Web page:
• My search results in comparison to PubMed seemed very different. It didn't seem that many of the same articles popped up, even though I searched the same thing on both sites.
  • However, the google search still came up with some interesting articles.
  • With ISI; it seemed much more in depth and organized. It also made more sense to me when I was using it.

Markham Article

Terms and Definitions from Journal Club Article

  1. Serological:(serology) The science that deals with the properties of serums (especially of the blood).
  2. Phylogenetic: relating to the race and history of a type of organism.
  3. Mutational divergence: A change in something that leads to the moving or spreading in different directions.
  4. Monophyletic:if all organisms in that group are known to have developed from a common ancestral form, and all descendants of that form are included in the group.
  5. Non-Progressor: a person who has been infected with HIV for 7-12 years without developing a full case of AIDS.
  6. Epitopes: Part of an antigenic molecule to which the t-cell receptor responds, a site on a large molecule against which an antibody will be produced and to which it will bind.
  7. Hypervariable region/domain: The regions of the immunoglobulin molecule that contain most of the residues involved in the antibody binding site.
  8. Viral Load: The number of viral particles in a sample of blood plasma.
  9. Nested PCR:(Polymerase Chain Reaction)- a technique used to magnify and copy pieces of DNA; the nesting is used to reduce contamination.
  10. Serum: A clear liquid that seperates from blood or other bodily fluids.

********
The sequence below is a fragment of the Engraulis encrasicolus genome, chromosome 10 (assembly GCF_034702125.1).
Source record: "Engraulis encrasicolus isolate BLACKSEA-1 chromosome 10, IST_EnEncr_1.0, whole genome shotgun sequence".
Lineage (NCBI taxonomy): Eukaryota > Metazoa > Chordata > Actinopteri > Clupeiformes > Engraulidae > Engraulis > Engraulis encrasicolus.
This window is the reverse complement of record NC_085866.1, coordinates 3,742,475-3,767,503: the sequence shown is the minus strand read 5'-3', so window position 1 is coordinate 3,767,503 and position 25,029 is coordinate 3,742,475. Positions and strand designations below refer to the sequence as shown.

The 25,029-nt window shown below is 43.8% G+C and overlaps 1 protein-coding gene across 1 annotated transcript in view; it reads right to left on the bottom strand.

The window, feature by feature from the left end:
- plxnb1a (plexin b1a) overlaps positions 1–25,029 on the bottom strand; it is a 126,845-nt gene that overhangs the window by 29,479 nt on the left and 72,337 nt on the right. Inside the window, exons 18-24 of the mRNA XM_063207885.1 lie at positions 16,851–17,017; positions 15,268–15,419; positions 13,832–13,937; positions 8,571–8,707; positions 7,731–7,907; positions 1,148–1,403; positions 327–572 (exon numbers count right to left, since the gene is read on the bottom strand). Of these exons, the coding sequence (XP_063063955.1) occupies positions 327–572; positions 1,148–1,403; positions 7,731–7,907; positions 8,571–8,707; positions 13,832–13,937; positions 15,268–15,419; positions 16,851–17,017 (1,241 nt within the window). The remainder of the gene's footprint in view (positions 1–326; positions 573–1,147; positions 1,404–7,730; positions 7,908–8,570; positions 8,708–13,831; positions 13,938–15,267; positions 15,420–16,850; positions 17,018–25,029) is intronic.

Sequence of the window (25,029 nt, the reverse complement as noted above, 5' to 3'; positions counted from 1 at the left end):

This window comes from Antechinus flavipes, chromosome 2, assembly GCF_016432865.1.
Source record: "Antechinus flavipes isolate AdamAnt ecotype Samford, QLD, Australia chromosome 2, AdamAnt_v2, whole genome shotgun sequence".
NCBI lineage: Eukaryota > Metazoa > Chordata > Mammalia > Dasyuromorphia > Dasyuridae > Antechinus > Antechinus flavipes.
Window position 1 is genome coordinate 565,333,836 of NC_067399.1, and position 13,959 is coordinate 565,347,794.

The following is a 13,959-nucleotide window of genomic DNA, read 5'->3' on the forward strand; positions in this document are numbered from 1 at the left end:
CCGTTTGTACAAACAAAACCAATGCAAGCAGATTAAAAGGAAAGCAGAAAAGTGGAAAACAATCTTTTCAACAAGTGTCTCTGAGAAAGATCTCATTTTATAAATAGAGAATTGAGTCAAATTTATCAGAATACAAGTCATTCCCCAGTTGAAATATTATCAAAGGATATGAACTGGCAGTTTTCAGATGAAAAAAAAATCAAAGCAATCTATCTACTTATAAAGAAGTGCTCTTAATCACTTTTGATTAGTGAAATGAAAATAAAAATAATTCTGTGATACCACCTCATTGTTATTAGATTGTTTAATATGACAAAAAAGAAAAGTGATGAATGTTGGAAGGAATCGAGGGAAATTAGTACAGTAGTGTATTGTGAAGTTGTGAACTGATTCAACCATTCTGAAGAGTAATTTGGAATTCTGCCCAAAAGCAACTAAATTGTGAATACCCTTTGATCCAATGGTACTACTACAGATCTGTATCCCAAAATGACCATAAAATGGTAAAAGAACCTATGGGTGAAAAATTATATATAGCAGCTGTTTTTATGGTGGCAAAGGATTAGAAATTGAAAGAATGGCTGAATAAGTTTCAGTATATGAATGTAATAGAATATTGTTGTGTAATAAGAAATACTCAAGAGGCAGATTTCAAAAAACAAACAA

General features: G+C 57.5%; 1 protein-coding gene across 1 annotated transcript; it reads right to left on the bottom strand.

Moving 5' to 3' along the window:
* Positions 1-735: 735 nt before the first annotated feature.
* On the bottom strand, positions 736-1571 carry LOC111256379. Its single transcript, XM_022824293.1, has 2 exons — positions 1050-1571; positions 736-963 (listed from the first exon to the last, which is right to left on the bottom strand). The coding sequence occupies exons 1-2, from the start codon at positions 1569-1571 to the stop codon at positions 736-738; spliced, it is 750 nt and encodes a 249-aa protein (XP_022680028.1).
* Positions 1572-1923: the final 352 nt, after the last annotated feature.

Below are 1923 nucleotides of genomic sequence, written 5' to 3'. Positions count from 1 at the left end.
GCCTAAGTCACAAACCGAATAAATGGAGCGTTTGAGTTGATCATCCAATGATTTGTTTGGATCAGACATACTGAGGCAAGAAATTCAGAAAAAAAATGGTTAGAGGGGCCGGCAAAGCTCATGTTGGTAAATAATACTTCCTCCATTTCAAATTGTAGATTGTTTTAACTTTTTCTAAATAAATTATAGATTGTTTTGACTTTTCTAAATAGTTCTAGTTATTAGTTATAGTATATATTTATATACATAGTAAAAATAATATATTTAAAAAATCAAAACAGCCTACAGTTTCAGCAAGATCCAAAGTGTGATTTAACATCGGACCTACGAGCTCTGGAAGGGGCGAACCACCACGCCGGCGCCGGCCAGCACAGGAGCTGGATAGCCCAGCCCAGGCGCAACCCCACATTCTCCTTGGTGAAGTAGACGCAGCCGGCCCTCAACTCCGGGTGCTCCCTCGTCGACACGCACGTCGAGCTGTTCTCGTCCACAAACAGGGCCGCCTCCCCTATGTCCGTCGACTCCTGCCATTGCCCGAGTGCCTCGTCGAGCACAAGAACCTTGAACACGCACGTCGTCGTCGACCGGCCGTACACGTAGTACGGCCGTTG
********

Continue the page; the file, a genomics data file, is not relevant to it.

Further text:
Online Dictionary: http://www.biology-online.org/dictionary/Main_Page


Previous Studies

  • Mulitple studies have shown that viral DNA is obtained from infected, unactivated PBMC.
  • Previous studies also looked at smaller groups of people.
  • They characterized HIV-1 genetic evolution using different techniques that did not directly examine the sequence patterns.


  • They studied the progression rates in different people.
  • There is a specific focus placed on the high mutation and replication rates of the disease.
  • The main result is that the different levels at which the CD4 T-cells fall during specific time periods shows distinct differences in mutations.
  • HIV-1 has very high mutation and replication rates which allow for easy adaptation.
  • There were three defined groups for this study: rapid progressors, moderate progressors, and nonprogressors.
  • Rates of increase in sequence diversity at a given point was higher in progressors than nonprogressors.
  • Viral evolution in those with rapid or moderate progression showed a favoratism for nonsynonymous mutations.
  • For 10 of the people involved in the study no single variant predominated over the 4 year time period.


  • The study group was conducted with 15 different people.
    • All were participants in a program called ALIVE.
    • Which follows both at risk and infected people with the potential to contract HIV intravenously.
    • They were folled at six month intervals; over a total of four years.
  • Sequencing of HIV-1 genes.
    • Nested PCR was used to amplify a region of the env gene on the PBMC.
    • External primers and nested primers were used.
    • The PCR tests were subjected to multiple temperatures and then analized.
  • The plasma viral load was determined.
  • Generations of Phylogenetic Trees